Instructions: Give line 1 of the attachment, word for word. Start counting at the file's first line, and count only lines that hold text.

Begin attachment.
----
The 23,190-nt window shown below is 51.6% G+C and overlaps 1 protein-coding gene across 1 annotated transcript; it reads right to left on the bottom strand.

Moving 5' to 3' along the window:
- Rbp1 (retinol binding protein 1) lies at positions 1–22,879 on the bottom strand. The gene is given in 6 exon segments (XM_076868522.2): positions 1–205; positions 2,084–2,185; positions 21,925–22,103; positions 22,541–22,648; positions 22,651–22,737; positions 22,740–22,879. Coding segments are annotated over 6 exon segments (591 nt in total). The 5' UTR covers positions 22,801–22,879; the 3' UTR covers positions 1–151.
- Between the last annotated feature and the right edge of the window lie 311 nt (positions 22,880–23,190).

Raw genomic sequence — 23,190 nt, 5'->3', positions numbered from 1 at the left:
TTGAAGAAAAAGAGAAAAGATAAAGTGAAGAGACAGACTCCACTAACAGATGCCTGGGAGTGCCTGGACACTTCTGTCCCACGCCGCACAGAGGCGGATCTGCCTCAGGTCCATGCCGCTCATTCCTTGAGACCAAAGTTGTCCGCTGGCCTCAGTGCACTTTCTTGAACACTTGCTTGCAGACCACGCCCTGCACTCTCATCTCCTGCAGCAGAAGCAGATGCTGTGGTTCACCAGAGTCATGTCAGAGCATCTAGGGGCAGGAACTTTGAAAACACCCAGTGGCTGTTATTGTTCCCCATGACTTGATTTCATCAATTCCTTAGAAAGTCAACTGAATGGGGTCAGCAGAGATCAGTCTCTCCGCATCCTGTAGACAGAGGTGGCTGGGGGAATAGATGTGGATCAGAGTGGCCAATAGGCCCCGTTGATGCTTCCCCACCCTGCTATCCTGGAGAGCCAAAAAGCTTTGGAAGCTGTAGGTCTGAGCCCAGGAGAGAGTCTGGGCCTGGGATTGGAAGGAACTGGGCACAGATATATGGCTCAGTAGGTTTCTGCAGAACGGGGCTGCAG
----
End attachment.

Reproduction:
The 23,190-nt window shown below is 51.6% G+C and overlaps 1 protein-coding gene across 1 annotated transcript; it reads right to left on the bottom strand.